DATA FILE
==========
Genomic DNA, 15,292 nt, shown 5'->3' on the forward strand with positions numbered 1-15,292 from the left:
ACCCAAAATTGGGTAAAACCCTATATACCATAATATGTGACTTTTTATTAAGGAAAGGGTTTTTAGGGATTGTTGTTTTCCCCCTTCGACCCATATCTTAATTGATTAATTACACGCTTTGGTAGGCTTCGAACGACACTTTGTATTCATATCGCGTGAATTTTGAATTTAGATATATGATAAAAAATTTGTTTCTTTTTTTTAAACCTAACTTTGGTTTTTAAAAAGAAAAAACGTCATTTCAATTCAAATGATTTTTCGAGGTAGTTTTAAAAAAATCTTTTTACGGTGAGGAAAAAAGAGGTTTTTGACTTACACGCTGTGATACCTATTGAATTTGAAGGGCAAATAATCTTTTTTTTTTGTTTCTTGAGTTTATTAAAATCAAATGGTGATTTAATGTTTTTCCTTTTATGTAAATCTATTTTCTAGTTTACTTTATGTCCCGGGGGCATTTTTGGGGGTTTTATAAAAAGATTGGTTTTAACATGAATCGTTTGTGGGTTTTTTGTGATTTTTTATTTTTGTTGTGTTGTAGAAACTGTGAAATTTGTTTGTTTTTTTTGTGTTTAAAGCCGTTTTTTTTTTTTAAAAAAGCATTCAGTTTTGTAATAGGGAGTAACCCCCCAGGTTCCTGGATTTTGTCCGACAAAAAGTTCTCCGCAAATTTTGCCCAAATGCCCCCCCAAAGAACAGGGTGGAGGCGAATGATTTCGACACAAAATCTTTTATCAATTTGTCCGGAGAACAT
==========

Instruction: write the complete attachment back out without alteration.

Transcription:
Genomic DNA, 15,292 nt, shown 5'->3' on the forward strand with positions numbered 1-15,292 from the left:
ACCCAAAATTGGGTAAAACCCTATATACCATAATATGTGACTTTTTATTAAGGAAAGGGTTTTTAGGGATTGTTGTTTTCCCCCTTCGACCCATATCTTAATTGATTAATTACACGCTTTGGTAGGCTTCGAACGACACTTTGTATTCATATCGCGTGAATTTTGAATTTAGATATATGATAAAAAATTTGTTTCTTTTTTTTAAACCTAACTTTGGTTTTTAAAAAGAAAAAACGTCATTTCAATTCAAATGATTTTTCGAGGTAGTTTTAAAAAAATCTTTTTACGGTGAGGAAAAAAGAGGTTTTTGACTTACACGCTGTGATACCTATTGAATTTGAAGGGCAAATAATCTTTTTTTTTTGTTTCTTGAGTTTATTAAAATCAAATGGTGATTTAATGTTTTTCCTTTTATGTAAATCTATTTTCTAGTTTACTTTATGTCCCGGGGGCATTTTTGGGGGTTTTATAAAAAGATTGGTTTTAACATGAATCGTTTGTGGGTTTTTTGTGATTTTTTATTTTTGTTGTGTTGTAGAAACTGTGAAATTTGTTTGTTTTTTTTGTGTTTAAAGCCGTTTTTTTTTTTTAAAAAAGCATTCAGTTTTGTAATAGGGAGTAACCCCCCAGGTTCCTGGATTTTGTCCGACAAAAAGTTCTCCGCAAATTTTGCCCAAATGCCCCCCCAAAGAACAGGGTGGAGGCGAATGATTTCGACACAAAATCTTTTATCAATTTGTCCGGAGAACAT